Thursday, 25 November 2021

Secondhand Stories: Footwear

 "They call me second-hand Rose......"

Fanny Brice may not have been inpressed when she sang this song in 1921, but fast forward 100 years and wearing second-hand clothes,  or to give the phrase its 21st century image makeover, - Pre-loved - is the way forward.

Many of us bloggers have been doing it for decades.

But isn't it great that us 50-somethings who still retain our grandparents' make-do and mend attitude are now ahead of the game.

Some of my second-hand buys from top left going clockwise: Boden, Clarks, Dorothy Perkins, Marks & Spencer

As a child I grew up wearing hand-me-down clothes and as a student, scoured the charity shops and Affleck's Palace in Manchester for something new to me to wear.

But now I'm ancient, I'm cool.

More of my second-hand buys from top left going clockwise: H & M,Sorel, Next, Top Shop

In fact, I like to think my two sons who run the thriving designer pre-loved business, Luxe Collective have their cool mum to thank for their inspiration!


They started buying pre-loved designer women's shoes when they noticed their sister buying second-hand Isabel Marant Bobby's on ebay.

But even if you buy second-hand clothes, shoes are often dismissed, especially if they have been worn before.

Often there are concerns that their feet are sharing sacred space with someone else's sweaty trotters or even worse, picking up some nasty fungal infections.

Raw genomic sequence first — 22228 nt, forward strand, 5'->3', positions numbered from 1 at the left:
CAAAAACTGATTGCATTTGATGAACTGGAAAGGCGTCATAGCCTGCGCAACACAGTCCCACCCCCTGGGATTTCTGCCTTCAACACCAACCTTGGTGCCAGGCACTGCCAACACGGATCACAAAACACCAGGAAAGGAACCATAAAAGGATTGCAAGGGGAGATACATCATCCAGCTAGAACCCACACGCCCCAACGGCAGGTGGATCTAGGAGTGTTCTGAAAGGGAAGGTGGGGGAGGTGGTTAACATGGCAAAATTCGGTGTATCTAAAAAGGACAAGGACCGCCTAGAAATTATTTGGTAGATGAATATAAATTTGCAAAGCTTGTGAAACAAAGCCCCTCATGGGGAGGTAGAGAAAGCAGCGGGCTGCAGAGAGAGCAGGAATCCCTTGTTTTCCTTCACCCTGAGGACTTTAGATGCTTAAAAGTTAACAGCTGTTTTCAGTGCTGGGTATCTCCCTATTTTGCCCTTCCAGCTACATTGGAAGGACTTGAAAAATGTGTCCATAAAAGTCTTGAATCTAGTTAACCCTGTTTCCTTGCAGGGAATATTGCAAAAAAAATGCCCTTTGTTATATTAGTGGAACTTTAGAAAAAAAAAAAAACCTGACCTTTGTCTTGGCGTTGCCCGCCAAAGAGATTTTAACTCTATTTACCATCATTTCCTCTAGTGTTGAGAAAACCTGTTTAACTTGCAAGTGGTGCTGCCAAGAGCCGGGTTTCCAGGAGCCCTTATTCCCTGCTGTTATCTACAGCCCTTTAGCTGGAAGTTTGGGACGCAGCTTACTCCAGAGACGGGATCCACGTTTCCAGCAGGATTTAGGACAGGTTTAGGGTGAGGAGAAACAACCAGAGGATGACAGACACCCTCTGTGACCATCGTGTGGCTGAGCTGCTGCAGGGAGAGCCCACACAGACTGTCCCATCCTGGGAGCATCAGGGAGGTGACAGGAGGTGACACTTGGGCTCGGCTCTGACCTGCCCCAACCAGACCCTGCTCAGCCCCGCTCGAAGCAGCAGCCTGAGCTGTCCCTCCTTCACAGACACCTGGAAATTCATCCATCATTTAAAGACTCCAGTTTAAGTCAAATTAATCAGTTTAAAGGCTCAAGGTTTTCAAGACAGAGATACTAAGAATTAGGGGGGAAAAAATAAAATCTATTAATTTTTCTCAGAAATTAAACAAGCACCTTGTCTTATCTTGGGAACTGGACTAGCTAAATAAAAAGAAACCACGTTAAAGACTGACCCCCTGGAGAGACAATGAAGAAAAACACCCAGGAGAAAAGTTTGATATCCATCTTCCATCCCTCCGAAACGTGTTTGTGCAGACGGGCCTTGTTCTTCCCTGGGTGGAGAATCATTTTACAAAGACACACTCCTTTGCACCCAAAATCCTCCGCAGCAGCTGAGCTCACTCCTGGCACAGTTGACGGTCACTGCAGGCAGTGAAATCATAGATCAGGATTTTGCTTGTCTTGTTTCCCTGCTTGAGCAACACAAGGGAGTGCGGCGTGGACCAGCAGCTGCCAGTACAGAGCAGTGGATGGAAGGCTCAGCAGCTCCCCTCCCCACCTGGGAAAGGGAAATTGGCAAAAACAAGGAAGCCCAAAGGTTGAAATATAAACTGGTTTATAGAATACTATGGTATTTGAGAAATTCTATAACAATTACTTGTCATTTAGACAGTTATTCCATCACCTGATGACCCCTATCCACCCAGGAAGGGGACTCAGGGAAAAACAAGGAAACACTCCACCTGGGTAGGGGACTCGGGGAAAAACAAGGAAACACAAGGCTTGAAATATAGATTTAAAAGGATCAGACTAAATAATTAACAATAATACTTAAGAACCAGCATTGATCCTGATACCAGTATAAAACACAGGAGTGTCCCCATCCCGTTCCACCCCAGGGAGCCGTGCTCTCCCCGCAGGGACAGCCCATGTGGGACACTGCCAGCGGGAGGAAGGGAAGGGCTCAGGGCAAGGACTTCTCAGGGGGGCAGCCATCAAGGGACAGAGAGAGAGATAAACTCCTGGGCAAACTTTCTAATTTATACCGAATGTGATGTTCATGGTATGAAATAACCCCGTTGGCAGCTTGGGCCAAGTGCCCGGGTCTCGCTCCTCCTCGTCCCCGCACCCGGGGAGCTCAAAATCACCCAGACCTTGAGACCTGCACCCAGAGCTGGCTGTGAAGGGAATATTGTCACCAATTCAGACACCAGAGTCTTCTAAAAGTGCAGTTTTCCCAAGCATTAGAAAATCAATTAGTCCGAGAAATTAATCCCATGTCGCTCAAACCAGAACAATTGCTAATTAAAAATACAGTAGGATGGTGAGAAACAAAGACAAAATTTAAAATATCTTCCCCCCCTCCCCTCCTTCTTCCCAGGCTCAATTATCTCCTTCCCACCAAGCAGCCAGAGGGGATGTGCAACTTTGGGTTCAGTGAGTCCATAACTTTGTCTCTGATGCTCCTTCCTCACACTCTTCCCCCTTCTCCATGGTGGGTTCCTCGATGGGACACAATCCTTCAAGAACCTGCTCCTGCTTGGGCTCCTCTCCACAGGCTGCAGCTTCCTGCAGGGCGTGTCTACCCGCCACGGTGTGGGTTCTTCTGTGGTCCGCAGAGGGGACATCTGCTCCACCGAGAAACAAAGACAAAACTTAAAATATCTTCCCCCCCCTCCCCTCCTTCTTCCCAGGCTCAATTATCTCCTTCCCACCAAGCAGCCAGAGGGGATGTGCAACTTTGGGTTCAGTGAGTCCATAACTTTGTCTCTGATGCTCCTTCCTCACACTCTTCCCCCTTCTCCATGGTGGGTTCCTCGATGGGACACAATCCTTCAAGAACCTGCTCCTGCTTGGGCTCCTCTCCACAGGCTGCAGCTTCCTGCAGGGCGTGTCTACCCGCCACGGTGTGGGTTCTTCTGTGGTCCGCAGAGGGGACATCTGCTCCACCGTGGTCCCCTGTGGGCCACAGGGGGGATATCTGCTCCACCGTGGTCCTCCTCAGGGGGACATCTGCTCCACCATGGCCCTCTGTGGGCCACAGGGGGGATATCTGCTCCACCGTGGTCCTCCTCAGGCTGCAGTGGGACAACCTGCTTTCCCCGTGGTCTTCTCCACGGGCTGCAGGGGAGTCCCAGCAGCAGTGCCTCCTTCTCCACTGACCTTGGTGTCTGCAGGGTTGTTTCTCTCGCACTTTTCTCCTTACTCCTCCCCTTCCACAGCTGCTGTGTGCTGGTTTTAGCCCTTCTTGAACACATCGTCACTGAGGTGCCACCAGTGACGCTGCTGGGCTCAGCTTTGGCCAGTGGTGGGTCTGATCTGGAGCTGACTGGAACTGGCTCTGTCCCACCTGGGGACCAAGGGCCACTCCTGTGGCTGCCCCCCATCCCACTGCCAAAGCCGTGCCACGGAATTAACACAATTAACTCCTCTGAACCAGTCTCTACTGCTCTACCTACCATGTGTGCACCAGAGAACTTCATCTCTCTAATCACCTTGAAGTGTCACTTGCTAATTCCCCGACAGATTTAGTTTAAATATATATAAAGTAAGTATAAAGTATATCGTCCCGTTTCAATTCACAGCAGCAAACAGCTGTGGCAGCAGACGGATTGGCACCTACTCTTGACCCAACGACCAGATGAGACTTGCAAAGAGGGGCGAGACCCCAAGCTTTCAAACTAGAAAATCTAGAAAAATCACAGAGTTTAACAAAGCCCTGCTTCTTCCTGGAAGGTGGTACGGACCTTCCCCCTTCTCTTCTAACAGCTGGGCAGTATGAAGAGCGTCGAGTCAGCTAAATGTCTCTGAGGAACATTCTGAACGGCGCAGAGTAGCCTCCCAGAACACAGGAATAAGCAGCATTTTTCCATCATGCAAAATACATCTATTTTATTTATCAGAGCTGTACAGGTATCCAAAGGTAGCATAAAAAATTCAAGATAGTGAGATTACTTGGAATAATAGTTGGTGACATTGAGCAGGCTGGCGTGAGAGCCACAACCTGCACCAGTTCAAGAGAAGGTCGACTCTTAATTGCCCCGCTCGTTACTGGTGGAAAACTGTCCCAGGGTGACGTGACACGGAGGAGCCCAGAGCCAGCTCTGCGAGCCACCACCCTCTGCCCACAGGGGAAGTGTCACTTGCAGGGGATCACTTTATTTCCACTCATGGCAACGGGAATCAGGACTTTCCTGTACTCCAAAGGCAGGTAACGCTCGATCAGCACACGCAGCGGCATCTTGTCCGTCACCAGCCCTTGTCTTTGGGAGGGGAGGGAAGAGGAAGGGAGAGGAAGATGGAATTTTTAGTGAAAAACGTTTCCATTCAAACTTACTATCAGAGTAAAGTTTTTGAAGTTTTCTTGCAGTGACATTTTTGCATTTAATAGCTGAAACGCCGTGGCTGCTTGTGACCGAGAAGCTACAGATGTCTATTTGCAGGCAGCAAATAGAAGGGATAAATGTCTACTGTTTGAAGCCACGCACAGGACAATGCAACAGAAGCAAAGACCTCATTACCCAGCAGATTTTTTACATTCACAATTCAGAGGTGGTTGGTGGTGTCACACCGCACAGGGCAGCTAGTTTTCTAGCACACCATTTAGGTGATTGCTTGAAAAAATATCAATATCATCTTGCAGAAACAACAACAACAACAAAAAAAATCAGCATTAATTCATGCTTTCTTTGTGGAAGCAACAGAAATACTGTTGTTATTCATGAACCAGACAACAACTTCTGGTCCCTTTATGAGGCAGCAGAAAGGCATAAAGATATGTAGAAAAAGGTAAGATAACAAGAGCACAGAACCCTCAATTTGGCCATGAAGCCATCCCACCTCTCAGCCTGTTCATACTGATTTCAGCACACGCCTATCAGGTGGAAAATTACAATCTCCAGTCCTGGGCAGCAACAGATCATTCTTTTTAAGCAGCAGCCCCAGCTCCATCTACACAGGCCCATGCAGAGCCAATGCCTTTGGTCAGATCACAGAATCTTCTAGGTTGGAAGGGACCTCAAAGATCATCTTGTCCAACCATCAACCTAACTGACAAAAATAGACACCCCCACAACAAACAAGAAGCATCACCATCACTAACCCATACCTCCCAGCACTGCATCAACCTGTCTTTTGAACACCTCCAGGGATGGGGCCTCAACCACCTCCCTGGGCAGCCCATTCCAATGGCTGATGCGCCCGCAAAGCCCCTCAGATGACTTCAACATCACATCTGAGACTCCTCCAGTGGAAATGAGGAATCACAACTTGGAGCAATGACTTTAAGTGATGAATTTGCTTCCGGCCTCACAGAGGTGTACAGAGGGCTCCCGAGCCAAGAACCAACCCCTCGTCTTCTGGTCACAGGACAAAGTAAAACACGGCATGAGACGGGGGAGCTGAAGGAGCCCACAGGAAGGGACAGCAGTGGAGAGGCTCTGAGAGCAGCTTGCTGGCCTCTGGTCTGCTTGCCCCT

And if that's your concern, let me assure you that by taking simple hygiene steps you will be as safe as buying new shoes someone else has tried on in the shoe shop or sent back from an online sale!

In four decades of buying second-hand shoes and boots I have never picked up anything nasty. 

Now swimming pools - that's a different story!!!!

I am not going to rant on about my best buys here, if you want to see them I have posted a video on my Instagram account here.

Last of my second-hand buys from top left going clockwise: Jimmy Choo, Boden, Prada, Karen Milllen.

Instead, this blog is all about sharing tips.

So let's go.


When my shoes first arrive, I wipe them with a damp cloth and then brush if its suede or fake suede or similar.

If it's leather, I wipe with a damp cloth and anti-bac spray. I always wipe the soles with anti-bac spray.

Next, I spray inside with an disinfectant spray and leave to dry. I repeat this a few days later.